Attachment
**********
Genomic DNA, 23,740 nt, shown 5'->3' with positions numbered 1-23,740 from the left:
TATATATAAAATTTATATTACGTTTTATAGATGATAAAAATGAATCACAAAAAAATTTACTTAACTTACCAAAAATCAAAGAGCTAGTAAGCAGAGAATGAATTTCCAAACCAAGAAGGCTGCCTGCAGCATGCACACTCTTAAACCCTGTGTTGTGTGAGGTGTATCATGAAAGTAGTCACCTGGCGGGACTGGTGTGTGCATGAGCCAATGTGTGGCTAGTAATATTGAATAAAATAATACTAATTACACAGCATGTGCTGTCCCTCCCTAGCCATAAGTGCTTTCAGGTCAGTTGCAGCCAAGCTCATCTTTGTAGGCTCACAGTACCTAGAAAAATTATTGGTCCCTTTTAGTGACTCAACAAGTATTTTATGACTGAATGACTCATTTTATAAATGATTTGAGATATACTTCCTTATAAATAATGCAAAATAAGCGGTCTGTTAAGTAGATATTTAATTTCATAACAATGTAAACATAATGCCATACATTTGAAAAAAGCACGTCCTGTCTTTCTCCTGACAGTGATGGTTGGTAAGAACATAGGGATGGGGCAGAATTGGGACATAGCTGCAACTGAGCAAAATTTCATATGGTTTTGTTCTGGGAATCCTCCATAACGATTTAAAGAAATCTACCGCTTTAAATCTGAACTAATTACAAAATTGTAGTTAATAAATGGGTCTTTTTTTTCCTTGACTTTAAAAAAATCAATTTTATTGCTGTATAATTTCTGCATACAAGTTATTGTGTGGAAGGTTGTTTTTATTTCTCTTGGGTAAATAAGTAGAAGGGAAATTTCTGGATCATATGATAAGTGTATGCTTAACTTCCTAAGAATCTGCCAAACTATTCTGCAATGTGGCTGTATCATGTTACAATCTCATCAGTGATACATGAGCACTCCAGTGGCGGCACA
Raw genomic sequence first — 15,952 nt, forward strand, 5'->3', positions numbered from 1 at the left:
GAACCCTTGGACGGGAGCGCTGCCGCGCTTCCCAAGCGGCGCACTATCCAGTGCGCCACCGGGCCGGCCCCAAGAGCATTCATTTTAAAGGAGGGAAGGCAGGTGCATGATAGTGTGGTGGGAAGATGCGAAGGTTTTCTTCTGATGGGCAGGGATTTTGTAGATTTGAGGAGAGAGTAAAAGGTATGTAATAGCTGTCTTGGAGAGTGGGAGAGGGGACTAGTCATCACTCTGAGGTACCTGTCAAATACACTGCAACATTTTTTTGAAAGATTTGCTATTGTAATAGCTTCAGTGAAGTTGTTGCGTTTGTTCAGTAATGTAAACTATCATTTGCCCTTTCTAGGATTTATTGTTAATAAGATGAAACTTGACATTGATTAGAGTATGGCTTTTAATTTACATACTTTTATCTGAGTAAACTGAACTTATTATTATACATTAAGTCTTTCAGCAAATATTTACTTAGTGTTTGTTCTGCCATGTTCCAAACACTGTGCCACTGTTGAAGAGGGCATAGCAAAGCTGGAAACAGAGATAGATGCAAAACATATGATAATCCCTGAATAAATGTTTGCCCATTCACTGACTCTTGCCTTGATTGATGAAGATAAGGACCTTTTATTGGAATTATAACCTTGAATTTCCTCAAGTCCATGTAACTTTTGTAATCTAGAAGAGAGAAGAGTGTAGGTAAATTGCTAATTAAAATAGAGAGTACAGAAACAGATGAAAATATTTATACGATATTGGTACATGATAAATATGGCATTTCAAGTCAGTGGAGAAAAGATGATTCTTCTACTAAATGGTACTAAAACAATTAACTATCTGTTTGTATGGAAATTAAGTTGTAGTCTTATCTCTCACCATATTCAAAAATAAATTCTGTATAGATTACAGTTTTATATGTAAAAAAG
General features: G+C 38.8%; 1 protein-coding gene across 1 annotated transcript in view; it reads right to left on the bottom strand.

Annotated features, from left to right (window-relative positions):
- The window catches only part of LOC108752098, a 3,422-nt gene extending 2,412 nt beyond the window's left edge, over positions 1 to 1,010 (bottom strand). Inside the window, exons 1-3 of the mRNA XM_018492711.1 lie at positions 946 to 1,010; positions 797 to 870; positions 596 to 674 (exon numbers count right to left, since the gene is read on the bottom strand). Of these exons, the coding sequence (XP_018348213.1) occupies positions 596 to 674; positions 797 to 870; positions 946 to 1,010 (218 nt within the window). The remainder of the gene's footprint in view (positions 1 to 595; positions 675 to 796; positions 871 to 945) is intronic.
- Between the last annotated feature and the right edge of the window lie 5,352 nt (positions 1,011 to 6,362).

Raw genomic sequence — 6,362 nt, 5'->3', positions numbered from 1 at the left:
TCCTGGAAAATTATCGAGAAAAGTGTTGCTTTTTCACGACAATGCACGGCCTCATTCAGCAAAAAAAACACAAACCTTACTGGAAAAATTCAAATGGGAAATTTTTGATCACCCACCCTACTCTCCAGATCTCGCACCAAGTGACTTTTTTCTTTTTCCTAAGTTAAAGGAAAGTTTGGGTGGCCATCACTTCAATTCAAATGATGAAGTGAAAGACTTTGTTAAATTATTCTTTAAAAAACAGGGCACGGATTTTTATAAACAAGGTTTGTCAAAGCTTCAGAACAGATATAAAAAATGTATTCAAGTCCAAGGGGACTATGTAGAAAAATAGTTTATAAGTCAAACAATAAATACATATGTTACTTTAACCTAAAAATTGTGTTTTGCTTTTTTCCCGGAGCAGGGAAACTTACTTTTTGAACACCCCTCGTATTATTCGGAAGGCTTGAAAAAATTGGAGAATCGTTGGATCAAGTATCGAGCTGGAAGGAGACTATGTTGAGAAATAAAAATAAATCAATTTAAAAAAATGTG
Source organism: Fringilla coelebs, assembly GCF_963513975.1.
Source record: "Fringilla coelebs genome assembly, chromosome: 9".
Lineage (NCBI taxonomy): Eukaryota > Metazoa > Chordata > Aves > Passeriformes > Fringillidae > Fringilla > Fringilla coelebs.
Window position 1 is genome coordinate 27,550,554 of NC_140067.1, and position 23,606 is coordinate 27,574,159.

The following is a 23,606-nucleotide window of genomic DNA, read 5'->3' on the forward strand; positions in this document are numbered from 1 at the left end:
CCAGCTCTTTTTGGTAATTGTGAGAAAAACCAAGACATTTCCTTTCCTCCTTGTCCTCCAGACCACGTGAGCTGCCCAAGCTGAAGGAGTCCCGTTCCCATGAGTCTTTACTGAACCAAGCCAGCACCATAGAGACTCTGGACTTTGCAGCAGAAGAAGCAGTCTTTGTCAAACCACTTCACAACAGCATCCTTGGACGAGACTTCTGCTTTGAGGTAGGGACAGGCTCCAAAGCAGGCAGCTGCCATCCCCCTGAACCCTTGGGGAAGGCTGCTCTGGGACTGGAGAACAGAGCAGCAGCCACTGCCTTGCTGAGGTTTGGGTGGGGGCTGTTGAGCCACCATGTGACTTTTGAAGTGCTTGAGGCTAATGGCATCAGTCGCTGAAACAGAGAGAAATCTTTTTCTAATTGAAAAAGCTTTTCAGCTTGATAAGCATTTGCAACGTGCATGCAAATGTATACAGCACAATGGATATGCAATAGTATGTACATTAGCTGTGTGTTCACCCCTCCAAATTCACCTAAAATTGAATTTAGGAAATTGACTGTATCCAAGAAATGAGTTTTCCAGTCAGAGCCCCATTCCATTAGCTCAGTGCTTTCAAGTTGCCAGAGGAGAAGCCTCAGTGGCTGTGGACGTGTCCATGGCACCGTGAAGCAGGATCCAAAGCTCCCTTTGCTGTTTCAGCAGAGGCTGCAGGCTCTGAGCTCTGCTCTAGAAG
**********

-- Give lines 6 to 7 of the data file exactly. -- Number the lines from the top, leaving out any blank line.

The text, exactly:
Annotated features, from left to right (window-relative positions):
- The window catches only part of LOC108752098, a 3,422-nt gene extending 2,412 nt beyond the window's left edge, over positions 1 to 1,010 (bottom strand). Inside the window, exons 1-3 of the mRNA XM_018492711.1 lie at positions 946 to 1,010; positions 797 to 870; positions 596 to 674 (exon numbers count right to left, since the gene is read on the bottom strand). Of these exons, the coding sequence (XP_018348213.1) occupies positions 596 to 674; positions 797 to 870; positions 946 to 1,010 (218 nt within the window). The remainder of the gene's footprint in view (positions 1 to 595; positions 675 to 796; positions 871 to 945) is intronic.